APOE4 and Alzheimer’s disease

In yesterday’s post about the association between cataracts and dementia, one of the variables that they solved for was the E4 allele of the apolipoprotein E gene (APOE4).

The E4 allele of the apolipoprotein E gene (APOE) has been firmly established as a genetic risk factor for many diseases including cardiovascular diseases and Alzheimer’s disease (AD)…

Now, you may be wondering why I am writing about this since it technically has very little to do with the eyes. Hear me out. APOE is involved with lipid transport into and out of cells in the body. Poorly controlled lipids can lead to metabolic syndrome which can lead to type 2 diabetes. What happens with diabetes? That’s right, changes in the eyes.

The APOE4 genotype is the primary genetic risk factor for late-onset AD, is associated with cardiovascular diseases, increases risk for metabolic syndrome, and is linked with decreased lifespan.

See, we got there.

Anyway, I have to admit that reading this, I could mostly understand what was going on. However, this was a 300-level stuff looked at with my 100-level understanding of the topic.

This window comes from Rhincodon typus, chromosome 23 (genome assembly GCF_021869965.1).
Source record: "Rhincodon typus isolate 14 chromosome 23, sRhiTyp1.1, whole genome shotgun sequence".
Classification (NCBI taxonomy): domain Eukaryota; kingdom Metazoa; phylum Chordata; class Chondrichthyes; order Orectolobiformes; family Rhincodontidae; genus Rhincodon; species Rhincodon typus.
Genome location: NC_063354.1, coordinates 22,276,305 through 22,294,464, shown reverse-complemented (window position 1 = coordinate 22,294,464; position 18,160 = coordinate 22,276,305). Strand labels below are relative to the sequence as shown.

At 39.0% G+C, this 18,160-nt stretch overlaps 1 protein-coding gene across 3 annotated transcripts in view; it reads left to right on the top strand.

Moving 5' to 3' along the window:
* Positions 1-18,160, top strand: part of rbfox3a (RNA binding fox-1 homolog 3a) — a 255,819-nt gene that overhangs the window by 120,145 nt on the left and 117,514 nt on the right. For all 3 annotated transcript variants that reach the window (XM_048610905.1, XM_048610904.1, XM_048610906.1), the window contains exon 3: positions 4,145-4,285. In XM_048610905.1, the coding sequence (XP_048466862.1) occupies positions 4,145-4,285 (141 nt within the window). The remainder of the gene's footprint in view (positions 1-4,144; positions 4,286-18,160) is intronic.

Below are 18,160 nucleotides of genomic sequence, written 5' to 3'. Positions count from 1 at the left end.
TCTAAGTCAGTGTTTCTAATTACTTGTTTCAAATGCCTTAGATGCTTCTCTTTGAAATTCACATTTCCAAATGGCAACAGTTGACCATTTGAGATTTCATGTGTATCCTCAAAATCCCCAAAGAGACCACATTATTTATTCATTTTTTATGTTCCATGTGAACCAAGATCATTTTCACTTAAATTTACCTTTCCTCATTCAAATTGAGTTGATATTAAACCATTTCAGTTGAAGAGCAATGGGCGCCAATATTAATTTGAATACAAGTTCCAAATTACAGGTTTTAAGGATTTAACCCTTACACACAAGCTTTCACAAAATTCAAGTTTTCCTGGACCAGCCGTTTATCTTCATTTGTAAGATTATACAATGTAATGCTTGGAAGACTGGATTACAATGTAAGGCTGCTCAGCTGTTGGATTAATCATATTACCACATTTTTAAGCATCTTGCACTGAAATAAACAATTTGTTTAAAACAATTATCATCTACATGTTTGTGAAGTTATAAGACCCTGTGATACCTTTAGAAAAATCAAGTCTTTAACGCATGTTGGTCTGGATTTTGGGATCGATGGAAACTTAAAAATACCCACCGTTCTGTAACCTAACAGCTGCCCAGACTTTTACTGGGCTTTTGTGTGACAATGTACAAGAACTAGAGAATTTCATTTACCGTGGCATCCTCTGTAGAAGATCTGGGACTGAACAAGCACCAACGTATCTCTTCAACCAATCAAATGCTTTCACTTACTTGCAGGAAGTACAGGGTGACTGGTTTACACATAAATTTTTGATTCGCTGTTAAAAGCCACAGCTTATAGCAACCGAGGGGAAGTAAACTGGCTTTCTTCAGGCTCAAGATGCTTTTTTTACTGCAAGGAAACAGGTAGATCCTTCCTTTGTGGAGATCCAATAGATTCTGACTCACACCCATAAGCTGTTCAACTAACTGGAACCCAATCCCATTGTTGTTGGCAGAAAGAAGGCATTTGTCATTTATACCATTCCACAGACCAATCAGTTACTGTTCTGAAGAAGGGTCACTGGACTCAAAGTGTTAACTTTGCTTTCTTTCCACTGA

The study APOE4 Disrupts Intracellular Lipid Homeostasis in Human iPSC-derived Glia in the March 2021 issue of Science Translation Medicine uses yeast cells to look at APOE4. There is lots of detail in this paper. However, here are the primary things I took from it.

…human glia with an APOE4 genotype accumulate unsaturated triglycerides leading to a lipid imbalance…

This lipid imbalance found in the glial cells is thought to lead to earlier onset AD. Specifically, free triacylglycerides are stored in the cytoplasm of cells and are called lipid droplets.

…microglia, which play a key role in AD and were recently described to accumulate lipids in aged mice…

Following 2 weeks of culture in minimal media, APOE4 microglia displayed a trend towards increased lipid droplet numbers per cell when compared to APOE3 microglia.

They did find a mechanism to blunt the effects of the APOE4 gene.

…choline supplementation decreased both intracellular triacylglycerides and the quantities of unsaturated fatty acids attached to triacylglycerides in APOE4-expressing yeast to levels found in APOE3-expressing cells. In line with this result, choline supplementation also prevented lipid droplet accumulation in APOE4-expressing yeast…

I would never go so far as to recommending supplements. However, this is something to keep an eye on. APOE4 seems to play a role in a lot of issues with people as we age. Having a relatively simple way to keep this in check might make the aging process much easier. Plus, think of all the meds that patients could stop taking. Wild stuff.